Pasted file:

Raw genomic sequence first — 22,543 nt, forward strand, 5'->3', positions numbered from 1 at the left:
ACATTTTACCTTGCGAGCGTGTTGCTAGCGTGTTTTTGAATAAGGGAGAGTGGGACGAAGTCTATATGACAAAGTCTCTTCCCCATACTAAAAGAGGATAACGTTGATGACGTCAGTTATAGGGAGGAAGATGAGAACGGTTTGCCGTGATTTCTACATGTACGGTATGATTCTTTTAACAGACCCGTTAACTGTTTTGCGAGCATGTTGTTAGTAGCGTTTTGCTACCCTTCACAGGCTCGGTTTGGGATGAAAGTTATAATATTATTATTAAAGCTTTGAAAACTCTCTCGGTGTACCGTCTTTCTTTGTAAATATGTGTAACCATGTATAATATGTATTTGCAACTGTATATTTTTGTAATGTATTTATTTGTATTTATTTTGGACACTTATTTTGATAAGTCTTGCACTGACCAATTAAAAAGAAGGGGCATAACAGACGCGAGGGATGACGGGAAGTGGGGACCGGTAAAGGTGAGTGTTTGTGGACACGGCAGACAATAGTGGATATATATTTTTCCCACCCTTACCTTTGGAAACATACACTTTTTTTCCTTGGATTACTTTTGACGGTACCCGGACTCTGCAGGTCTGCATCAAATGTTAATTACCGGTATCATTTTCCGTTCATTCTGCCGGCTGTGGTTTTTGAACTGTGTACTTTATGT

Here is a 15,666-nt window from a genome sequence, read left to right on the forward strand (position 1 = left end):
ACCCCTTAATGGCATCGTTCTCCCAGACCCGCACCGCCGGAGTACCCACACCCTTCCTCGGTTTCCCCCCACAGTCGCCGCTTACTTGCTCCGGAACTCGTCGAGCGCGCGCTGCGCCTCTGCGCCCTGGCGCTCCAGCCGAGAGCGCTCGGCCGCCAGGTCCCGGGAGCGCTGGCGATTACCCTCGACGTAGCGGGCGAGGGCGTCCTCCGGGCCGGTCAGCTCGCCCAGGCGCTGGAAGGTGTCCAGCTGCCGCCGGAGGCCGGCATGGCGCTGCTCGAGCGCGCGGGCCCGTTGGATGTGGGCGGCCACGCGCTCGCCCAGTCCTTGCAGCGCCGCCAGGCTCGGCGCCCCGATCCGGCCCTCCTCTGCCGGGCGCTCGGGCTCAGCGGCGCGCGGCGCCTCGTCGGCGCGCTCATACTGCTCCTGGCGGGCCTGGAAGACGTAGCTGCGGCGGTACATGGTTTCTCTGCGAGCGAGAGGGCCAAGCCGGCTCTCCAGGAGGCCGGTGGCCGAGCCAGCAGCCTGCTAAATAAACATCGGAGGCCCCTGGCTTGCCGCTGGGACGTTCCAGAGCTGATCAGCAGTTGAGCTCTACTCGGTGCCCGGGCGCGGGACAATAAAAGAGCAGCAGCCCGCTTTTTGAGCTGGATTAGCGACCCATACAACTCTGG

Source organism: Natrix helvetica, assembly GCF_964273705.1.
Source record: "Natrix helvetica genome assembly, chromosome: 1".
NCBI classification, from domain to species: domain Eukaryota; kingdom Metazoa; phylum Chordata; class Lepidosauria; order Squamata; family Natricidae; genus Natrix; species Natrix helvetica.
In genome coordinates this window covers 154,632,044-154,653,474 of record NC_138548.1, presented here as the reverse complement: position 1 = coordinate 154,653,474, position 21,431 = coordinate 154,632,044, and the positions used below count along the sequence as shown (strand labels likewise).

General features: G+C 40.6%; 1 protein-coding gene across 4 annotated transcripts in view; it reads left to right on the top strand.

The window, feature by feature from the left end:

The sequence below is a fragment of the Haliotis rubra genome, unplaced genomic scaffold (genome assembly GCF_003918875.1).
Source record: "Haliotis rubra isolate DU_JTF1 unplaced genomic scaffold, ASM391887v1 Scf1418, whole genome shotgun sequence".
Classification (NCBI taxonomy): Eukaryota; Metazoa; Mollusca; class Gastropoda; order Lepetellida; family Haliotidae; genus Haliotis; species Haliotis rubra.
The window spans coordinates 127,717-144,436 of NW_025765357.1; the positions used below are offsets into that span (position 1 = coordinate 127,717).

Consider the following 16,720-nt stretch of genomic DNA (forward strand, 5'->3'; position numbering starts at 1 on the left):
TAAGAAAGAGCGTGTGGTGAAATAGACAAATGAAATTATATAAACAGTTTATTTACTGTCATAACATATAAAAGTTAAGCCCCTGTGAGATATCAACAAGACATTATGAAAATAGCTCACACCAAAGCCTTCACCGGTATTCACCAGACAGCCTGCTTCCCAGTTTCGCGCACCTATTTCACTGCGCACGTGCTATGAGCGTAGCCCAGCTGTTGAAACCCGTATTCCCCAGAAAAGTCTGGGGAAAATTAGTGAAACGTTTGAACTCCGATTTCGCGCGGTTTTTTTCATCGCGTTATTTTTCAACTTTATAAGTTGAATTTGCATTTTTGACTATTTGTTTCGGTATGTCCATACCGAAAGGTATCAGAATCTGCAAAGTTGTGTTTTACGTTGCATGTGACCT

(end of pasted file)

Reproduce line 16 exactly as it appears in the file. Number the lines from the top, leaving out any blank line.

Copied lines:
TAAGAAAGAGCGTGTGGTGAAATAGACAAATGAAATTATATAAACAGTTTATTTACTGTCATAACATATAAAAGTTAAGCCCCTGTGAGATATCAACAAGACATTATGAAAATAGCTCACACCAAAGCCTTCACCGGTATTCACCAGACAGCCTGCTTCCCAGTTTCGCGCACCTATTTCACTGCGCACGTGCTATGAGCGTAGCCCAGCTGTTGAAACCCGTATTCCCCAGAAAAGTCTGGGGAAAATTAGTGAAACGTTTGAACTCCGATTTCGCGCGGTTTTTTTCATCGCGTTATTTTTCAACTTTATAAGTTGAATTTGCATTTTTGACTATTTGTTTCGGTATGTCCATACCGAAAGGTATCAGAATCTGCAAAGTTGTGTTTTACGTTGCATGTGACCT